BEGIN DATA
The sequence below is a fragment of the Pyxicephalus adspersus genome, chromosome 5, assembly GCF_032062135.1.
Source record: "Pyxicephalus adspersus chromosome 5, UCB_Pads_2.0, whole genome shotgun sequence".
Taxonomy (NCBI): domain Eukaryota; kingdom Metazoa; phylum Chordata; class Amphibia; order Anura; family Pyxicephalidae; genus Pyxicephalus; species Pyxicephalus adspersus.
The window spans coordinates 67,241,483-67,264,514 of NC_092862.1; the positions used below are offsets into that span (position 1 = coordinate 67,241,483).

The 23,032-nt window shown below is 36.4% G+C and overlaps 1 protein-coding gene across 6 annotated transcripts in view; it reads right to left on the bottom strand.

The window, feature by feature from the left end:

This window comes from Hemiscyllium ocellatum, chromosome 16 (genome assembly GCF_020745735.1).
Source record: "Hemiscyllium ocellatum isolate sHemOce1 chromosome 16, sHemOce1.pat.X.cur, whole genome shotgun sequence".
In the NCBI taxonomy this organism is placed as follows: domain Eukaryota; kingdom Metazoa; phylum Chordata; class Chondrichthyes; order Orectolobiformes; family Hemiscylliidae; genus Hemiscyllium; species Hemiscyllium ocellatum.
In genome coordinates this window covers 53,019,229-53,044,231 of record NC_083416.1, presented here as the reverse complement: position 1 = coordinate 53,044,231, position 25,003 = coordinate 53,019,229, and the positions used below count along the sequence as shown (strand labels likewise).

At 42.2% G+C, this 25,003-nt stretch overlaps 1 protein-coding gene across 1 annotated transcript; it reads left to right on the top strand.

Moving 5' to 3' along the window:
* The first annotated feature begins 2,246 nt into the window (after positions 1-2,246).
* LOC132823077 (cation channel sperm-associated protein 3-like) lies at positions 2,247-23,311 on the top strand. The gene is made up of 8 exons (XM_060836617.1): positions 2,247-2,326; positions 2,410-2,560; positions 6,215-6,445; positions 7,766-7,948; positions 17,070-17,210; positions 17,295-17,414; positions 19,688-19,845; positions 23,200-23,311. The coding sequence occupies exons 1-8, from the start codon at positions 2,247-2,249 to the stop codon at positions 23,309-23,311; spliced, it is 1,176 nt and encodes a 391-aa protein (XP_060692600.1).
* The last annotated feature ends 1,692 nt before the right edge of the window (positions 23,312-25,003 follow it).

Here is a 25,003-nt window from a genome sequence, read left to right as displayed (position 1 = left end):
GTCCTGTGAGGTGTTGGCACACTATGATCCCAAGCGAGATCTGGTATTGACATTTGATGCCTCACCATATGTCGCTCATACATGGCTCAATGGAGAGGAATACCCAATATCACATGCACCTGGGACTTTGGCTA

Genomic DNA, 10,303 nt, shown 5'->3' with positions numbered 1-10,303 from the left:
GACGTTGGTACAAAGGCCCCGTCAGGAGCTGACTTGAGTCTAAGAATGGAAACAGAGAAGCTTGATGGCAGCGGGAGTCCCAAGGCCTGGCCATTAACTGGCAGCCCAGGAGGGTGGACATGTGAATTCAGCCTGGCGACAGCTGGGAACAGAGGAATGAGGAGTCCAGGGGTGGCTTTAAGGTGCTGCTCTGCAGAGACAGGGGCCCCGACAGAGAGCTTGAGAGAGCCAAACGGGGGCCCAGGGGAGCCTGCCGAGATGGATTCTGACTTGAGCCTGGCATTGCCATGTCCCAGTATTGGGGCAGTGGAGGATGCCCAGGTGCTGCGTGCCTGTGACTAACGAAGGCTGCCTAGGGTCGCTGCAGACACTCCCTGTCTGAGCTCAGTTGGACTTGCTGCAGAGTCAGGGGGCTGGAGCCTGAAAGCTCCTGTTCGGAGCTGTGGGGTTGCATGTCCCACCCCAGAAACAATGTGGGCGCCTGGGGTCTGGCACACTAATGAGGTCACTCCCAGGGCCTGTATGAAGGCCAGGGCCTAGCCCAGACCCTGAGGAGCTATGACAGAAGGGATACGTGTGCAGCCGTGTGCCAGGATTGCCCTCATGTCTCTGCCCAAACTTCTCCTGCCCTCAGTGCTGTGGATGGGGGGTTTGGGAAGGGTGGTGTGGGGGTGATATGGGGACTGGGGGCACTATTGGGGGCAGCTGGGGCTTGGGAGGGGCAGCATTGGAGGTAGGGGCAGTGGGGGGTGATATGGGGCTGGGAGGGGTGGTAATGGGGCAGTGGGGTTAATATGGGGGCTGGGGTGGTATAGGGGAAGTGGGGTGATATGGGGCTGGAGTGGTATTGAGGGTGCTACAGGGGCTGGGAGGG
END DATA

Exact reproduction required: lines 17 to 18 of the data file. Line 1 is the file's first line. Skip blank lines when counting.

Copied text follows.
GTCCTGTGAGGTGTTGGCACACTATGATCCCAAGCGAGATCTGGTATTGACATTTGATGCCTCACCATATGTCGCTCATACATGGCTCAATGGAGAGGAATACCCAATATCACATGCACCTGGGACTTTGGCTA

Genomic DNA, 10,303 nt, shown 5'->3' with positions numbered 1-10,303 from the left: